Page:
Certainly there are more than five pieces of advice that I can offer newer investors, however, for the sake of brevity (and more posts in the future) i've distilled this post to 5 tips that rise above others in terms of their value and practical application for smaller investors. 

1. Don't use leverage. Just don't do it. The tendency is to always own too many shares of stocks that are in vicious downtrends and not enough shares of stocks that are breaking out. Leverage adds a dangerous element that can easily go wrong, especially for less experienced investors. 

2. Never go "all-in". I don't care how much due diligence or how much confidence one has in a company or its projects, this is the resource sector and all sorts of random variables can kill a company or its project. For a resource to become a fully operating mine not only requires a lot of things to go right on a micro level, but it also requires the macro backdrop to be favorable in order for a company to get project construction financing etc. 

There's way too many things that could go wrong for an investor to put all their eggs in one basket. However, the most aggressive investors could certainly allow a position that is "working" to become considerably overweighted in their portfolio as the share price appreciates. Just remember that most juniors suffer at least two 50% declines during their lifetime and the vast majority of projects do not become mines. As Eric Coffin likes to say "Mother Nature is just not that nice". 

3. If your investment thesis is based upon conspiracy theories and you constantly obsess over "the big boys trying to shake-out the weak hands" maybe it's time for you to take a step back and read some books, and better yet, reduce your position sizing. The market doesn't even know you exist and unless you're a hedge fund that owns 10%+ of a given stock I doubt the market makers or "big boys" are trying to gun for your stop loss orders. Junior resource shares are extremely volatile as a rule, so regardless of whatever your opinions are on a given stock you should expect volatility. The sheer volatility of this sector never ceases to amaze me, and it's most important to remind ourselves of this fact after a period of relative calm (similar to what we've just experienced).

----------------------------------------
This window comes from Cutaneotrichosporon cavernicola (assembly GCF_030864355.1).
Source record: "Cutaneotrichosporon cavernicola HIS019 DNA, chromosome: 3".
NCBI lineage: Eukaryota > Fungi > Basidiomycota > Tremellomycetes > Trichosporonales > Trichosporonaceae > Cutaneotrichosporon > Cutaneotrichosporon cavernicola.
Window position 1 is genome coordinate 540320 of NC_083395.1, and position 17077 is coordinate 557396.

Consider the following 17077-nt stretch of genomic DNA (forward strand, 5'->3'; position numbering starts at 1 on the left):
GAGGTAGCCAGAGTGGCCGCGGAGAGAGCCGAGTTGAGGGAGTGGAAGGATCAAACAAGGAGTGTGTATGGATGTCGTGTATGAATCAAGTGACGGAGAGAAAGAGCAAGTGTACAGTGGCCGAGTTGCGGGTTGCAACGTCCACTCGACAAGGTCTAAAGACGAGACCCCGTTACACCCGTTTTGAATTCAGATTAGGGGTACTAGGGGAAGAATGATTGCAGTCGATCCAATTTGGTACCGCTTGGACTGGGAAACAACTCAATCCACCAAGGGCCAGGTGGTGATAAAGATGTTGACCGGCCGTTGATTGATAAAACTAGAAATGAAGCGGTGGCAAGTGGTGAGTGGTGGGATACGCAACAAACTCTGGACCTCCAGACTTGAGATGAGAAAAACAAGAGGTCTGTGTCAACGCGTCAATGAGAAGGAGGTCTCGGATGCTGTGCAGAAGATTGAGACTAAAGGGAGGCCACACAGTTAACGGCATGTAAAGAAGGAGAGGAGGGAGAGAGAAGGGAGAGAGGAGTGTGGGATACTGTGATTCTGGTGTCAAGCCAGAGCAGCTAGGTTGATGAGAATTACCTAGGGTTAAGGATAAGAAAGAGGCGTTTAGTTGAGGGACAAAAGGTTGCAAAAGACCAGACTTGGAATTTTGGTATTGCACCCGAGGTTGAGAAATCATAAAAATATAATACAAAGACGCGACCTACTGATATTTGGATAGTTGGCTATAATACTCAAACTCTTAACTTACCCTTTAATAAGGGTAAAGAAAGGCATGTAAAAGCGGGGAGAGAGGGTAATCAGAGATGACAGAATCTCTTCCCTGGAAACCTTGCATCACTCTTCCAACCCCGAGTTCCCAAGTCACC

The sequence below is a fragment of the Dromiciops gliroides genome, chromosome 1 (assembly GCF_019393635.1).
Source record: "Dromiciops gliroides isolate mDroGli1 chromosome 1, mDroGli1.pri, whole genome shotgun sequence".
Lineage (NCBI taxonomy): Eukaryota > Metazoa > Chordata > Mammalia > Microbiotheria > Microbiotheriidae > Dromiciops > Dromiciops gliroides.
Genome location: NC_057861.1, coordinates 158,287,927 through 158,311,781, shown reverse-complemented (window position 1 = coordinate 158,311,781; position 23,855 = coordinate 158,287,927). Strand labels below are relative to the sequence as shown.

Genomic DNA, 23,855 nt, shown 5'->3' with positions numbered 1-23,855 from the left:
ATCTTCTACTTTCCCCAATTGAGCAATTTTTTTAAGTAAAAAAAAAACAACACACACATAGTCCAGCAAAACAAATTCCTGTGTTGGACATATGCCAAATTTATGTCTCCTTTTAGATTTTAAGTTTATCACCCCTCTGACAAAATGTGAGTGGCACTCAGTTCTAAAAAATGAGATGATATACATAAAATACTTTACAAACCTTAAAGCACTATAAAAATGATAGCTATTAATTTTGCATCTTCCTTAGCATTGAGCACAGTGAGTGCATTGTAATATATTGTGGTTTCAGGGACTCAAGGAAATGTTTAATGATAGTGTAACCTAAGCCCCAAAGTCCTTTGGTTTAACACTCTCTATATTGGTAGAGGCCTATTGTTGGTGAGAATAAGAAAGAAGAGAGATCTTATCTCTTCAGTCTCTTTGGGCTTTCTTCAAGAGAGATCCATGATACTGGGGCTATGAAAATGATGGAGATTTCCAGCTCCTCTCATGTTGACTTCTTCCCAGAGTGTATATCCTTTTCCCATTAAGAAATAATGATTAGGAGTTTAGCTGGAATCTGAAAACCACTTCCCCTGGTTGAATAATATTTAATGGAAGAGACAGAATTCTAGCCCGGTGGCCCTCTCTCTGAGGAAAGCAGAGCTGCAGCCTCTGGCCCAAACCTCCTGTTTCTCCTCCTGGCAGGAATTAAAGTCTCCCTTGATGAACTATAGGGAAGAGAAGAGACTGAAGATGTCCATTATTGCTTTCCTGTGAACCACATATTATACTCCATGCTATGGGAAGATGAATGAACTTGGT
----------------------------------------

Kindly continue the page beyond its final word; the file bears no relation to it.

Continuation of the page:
4. Seek out opinions different than your own. Confirmation bias is a killer cognitive bias that will cost us a lot of money over our investing lifetimes if we allow it to. If you can objectively refute a view that is opposite of your own then you're probably on to something, but if you can't then maybe it's time to trim your position. 

5. Don't always buy more just because the share price is lower. Stocks usually enter downtrends for good reasons and the market isn't as dumb as you might think. Before adding to a losing position one should engage in extra due diligence and also formulate a clear plan as to how much one is willing to risk. Constantly changing ones plan simply because a position is going against you is a great way to lose money. Be disciplined, be skeptical, and be risk averse. 


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